But the stakes are high. It is people's lives and livelihood that are balanced on the edge. Food prices have climbed beyond the means of the poor. Garment workers rally in the streets each day to press their demand for a meager 3,000 Taka monthly minimum wage ($46). In the northern district of Dinajpur, the people stopped an open-pit coal contract with a British firm that would have devastated a large area and its residents; seven people died from police bullets. Daily a few alleged criminals are disposed off in 'crossfire' incidents with a special police force. A university professor was shot in his bedroom after a hit squad made its way into his house. While the poor worry about the price of rice, dal, oil, and salt, those with money tremble in fear of muggings and assaults. And everyone has a story about how they needed to bribe someone to get something done.  A rickshaw puller says it used to cost 2 Takas to pay off a traffic cop to cross a road that does not allow rickshaws. Now they want 5 Takas. In this "holy" season, even the bribe rates have gone up.
This is the city into which I have arrived, a city, a city that tosses up a million stories each day. Through conversations and from the newspapers, even from a stranger who calls me after midnight, I encounter more and more of these stories as I settle into Dhaka, city of my birth, for the first time in over three decades. While the city greeted me with 'big' stories, I look forward to the small ones. I have already been inspired by one or two that reveal remarkable courage and thoughtfulness.

In my own life, the shape of things is fairly mundane.
    I read novels I brought with me. From newspapers in English and Bangla, I learn of heartbreaking stories of pain and endurance. I absorb biographies and memoirs. I visit old friends from childhood and adolescence. I roam neighborhoods looking for "to let" signs, seeking a quiet central place to live where I can write. I conduct research for my novel. I stay in touch with friends I have left behind over e-mail. I fight jet lag and coffee withdrawal. I work on my novel. I have conversations with my brother, my sister-in-law, my nephew and his new wife who I have just met for the first time. We catch up, we share news. Some of the news is grim: several old friends from childhood are dead.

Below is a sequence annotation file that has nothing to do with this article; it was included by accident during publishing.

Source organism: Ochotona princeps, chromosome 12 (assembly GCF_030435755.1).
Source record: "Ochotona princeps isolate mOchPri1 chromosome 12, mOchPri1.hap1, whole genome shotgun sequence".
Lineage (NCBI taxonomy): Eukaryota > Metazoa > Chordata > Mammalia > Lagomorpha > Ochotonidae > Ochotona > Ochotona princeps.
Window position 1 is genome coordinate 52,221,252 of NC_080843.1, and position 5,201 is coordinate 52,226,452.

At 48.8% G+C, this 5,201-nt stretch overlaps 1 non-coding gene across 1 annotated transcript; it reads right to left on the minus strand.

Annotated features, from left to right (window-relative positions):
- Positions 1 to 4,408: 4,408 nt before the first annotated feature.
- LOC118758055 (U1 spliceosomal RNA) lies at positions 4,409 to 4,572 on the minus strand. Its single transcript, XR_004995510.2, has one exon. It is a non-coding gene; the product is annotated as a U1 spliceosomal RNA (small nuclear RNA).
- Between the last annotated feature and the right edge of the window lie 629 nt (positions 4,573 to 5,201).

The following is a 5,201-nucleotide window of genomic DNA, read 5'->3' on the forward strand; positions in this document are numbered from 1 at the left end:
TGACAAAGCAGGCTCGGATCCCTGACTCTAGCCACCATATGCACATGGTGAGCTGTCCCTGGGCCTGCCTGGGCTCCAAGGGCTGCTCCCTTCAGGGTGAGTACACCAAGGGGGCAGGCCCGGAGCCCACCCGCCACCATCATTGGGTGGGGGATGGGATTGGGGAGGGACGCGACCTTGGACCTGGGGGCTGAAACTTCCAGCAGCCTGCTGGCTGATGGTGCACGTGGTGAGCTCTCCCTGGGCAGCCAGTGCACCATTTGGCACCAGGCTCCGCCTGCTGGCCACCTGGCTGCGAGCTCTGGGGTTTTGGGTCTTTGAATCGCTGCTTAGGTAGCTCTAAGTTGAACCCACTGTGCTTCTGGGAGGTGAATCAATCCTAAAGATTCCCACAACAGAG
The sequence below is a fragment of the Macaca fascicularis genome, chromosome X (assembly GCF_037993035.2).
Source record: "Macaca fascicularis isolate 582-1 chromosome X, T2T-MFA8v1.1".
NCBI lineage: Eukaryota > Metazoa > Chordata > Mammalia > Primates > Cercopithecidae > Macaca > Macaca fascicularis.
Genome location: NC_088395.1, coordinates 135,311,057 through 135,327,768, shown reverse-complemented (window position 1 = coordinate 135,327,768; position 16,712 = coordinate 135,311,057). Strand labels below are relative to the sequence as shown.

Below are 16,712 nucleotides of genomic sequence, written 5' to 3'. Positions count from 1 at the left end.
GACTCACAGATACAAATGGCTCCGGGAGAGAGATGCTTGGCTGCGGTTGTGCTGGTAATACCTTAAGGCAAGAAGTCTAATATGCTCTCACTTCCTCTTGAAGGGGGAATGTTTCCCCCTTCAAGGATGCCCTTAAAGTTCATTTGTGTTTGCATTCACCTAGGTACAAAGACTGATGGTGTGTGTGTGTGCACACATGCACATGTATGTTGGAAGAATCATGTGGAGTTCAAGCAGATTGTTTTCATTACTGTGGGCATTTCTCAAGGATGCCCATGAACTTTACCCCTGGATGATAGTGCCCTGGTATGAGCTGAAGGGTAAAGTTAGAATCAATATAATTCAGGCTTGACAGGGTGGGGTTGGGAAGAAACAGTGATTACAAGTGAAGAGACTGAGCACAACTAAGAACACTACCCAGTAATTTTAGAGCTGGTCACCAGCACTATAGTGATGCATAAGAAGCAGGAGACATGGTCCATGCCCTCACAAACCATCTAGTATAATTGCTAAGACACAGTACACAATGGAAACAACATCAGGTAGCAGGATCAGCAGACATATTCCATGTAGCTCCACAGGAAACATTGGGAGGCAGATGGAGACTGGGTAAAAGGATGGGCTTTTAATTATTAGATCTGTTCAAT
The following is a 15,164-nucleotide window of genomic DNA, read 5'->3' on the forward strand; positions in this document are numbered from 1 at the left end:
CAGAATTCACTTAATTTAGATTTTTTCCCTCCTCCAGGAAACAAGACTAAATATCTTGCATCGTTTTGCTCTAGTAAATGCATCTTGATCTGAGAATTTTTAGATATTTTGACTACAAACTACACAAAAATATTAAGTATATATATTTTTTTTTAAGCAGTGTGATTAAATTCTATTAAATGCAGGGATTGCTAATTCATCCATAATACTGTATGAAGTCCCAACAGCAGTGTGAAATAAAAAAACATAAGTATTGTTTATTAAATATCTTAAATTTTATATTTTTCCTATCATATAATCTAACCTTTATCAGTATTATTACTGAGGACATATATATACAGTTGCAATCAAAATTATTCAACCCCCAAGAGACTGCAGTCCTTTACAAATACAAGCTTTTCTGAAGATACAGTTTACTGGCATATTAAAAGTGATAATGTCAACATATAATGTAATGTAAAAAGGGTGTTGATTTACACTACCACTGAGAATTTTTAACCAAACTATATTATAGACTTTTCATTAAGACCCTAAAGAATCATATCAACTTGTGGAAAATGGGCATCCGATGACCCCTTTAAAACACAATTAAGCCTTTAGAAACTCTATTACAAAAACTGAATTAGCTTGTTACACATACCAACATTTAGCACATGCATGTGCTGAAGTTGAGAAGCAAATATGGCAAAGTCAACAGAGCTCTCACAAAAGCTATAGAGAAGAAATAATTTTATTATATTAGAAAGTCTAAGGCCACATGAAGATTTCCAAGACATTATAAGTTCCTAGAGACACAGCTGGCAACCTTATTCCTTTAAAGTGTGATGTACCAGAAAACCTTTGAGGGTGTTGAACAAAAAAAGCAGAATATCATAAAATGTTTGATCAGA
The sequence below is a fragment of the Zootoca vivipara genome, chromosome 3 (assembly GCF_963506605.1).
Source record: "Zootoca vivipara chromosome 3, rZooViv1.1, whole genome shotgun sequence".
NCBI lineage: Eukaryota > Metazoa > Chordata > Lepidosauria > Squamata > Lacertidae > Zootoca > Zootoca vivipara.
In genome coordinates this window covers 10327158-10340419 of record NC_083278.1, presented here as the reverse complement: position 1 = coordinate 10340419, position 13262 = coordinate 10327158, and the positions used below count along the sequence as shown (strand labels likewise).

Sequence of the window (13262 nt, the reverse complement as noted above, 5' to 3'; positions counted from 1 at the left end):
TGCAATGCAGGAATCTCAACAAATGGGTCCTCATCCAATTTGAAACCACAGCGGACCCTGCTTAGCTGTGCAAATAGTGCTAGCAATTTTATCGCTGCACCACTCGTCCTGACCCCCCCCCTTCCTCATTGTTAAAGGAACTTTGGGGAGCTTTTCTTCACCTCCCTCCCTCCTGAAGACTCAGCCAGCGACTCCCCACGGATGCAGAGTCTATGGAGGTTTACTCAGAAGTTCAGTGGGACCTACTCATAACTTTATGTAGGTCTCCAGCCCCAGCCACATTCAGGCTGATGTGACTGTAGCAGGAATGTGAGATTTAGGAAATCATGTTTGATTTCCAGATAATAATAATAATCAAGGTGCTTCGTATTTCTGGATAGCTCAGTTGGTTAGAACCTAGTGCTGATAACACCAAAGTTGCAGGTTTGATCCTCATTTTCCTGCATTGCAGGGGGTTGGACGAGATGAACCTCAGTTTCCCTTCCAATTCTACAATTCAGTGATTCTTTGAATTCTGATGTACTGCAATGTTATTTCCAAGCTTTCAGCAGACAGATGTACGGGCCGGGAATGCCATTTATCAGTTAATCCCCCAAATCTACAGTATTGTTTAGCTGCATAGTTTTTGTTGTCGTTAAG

I finish this post with the news that an old friend found me an apartment that looks like it will be ideal for my needs: quiet and secluded with enough space and openness to it. The verandah (balcony) even overlooks a mango tree. Wish me speedy progress in moving in.


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  1. prachi

    Hi Mahmud,
    Surfed to your blog after a long time, and am looking forward to reading all the posts of your travels. I wish you were in Oakland, but I also hope you will have a productive and good year in Dhaka. Good luck! The news everywhere is indeed bleak, but I hope just being back there will make up for it somewhat.

  2. hibiscus

    Everything I read about Bangladesh politics resonates with the muck of Indian politics that I’ve seen over the years – more of the same, differing only in quantity and scale as one goes higher or lower down the hierarchy. The worst, possibly, is the twisted, unredeemably corrupt dictatorships that even local self-government bodies have become. Let alone state governments, when even the panchayat can’t help, it’s each to his own. And so, in the land where I grew up, it is anarchy. Loot or be looted.

    Ah well. Best not to look!

    Hope you’ve settled in at the apartment, Mahmud, and good luck. 🙂

  3. Rufiena

    Hey Mahmud, I’m happy you made it. It sounds like a lot is going on. I was sharing a nice hotel room here in Chiang Mai with a few grantees when I heard that the Prime Minister, I think, I said the job is just too much. People were in the streets and I thought, Mahmud. I come to Thailand and there’s a coup, you go to Bangladesh and there’s people rioting in the streets. Life just keeps on, doesn’t it?

  4. Jaya/Joya :-)

    Visited your site and read this entry after a long gap. Very enjoyable read. Do update it with all the Dhakai mosholla and hoi-holla. And the naach-gaana promise (a la Bips in Beedi) at your shaadi stands.\n\nCheers!

  5. lois

    Came here from Shahnazz’s blog, and found this post very interesting, even though I know that you are now more settled than you were in October. Good luck, as always.\n\n\n\n